The role of glass solutions

Phil Brown
Phil Brown

Phil Brown, European regulatory marketing manager at Pilkington UK, discusses the uplift to Part L building regulations for new and existing dwellings in England – and how it’s key that the industry has the right products available in preparation for tighter regulations.

Last June, building regulations in England were updated to implement more rigorous requirements for energy conservation.

The aim was to reduce carbon emissions in dwellings by 31% compared to the previous standard. It was an important step towards achieving the Future Homes Standard by 2025, which requires embracing carbon-saving technologies as well as improvements in building fabric standards.

A ‘fabric first’ approach prioritises a building’s materials for maximising energy efficiency. When it comes to glass and glazing, this means limiting fabric parameters for building elements such as windows or doors.

For windows in new dwellings, the current maximum U-value is 1.6 W/(m2K) but, in practice, the notional specification dwelling value of 1.2 W/(m2K) has become the ‘de facto’ standard. For replacement windows in existing dwellings, the maximum U value is now 1.4 W/(m2K).

However, the expectation is that the U-value will still have to be much lower than this to enable new dwellings to achieve the target primary energy, carbon emissions and fabric energy efficiency rates.

The role of triple glazing

Anticipated to be delivered through the next Part L, the Future Homes Standard aims to ensure new homes built from 2025 will typically produce 75-80% less carbon emissions than those constructed to the 2013 energy efficiency requirements. This target is likely to be achieved through a low carbon heating system and very high fabric standards.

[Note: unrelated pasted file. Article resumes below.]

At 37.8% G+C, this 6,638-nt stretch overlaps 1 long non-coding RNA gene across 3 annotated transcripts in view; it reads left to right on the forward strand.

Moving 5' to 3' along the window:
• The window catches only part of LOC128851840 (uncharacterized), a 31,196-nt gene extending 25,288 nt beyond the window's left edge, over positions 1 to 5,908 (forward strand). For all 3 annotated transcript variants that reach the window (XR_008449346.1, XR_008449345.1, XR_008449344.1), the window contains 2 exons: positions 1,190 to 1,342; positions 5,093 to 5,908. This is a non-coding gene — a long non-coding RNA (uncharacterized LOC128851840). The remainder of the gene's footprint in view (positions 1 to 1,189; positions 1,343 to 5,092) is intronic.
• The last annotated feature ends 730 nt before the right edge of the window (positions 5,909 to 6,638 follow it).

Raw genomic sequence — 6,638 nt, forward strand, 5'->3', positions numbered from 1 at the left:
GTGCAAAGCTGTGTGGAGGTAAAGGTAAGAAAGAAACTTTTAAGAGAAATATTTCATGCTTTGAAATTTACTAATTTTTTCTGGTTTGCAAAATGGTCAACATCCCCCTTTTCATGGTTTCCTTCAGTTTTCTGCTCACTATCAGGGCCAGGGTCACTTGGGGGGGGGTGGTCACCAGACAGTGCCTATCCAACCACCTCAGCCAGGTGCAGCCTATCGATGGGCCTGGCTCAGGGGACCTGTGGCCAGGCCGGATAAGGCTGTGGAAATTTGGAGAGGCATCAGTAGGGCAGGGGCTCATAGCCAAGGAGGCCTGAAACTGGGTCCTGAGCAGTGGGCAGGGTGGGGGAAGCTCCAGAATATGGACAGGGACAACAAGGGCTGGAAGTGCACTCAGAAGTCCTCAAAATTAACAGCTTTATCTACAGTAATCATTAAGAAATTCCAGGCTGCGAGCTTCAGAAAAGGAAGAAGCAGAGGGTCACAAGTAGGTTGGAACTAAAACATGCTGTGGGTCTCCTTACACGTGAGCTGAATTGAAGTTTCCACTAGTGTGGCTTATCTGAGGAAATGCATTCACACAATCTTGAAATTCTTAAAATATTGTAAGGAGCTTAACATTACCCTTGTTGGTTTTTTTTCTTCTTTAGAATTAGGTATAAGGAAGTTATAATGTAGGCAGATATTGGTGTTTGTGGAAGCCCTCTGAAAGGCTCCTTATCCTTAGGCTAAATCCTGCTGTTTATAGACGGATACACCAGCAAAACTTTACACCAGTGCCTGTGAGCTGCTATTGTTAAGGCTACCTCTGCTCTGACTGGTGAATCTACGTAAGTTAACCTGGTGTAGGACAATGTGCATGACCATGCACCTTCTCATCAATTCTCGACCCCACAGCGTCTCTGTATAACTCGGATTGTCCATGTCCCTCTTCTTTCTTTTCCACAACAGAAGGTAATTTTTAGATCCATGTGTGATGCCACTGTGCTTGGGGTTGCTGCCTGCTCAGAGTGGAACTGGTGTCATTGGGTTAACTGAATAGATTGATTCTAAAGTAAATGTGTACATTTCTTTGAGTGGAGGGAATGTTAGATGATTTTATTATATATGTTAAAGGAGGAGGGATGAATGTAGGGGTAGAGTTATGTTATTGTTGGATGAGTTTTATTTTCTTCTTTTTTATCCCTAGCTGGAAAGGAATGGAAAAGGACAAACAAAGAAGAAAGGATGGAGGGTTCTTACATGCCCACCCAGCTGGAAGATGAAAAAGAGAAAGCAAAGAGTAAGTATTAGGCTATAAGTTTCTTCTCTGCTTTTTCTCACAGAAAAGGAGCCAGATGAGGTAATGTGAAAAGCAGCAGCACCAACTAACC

The original 2019 consultation document indicated a notional dwelling window U value of 0.8 W/(m2·K), which would effectively mean mandatory triple glazed windows. Whilst we await the public consultation for Part L 2025, the glass and glazing industry is starting to make preparations for these changes by introducing more and more lower U-value windows to the market.

Glass solutions

It is not just triple glazing but a whole host of glass and glazing solutions that unlock huge potential for energy saving. Insulating glass units can be installed into many types of existing window frames and specialist coatings can modify products to make them more energy efficient.

Window Energy Ratings (WER) are often used as a means of demonstrating compliance with Part L for replacement windows in existing dwellings. They take into account the total energy performance of a window. The rating looks at heat loss, as well as the amount of the sun’s energy passing through the glazing. As an alternative to the U value compliance route, replacement windows achieving minimum WER band B can satisfy the current requirements.

Solar control glazing allows daylight to pass through a window or façade while reflecting away a large degree of the sun’s heat. For example, Pilkington Suncool is specifically designed to reduce the need for both cooling and heating systems.

Where there isn’t a need for cooling systems, incorporating a low-e glass such as a glass from the Pilkington K Glass Range or Pilkington Optitherm S1 Plus helps to prevent heat from escaping through windows, reflecting it back into the building.

Looking forward

As we look to the future, it is important for installers to be prepared for the tightening of regulations leading up to the introduction of the Future Homes Standard in 2025.

Understanding the energy performance of your chosen glass and pre-empting further tightening of the regulation will play a significant role in meeting targets in the coming years.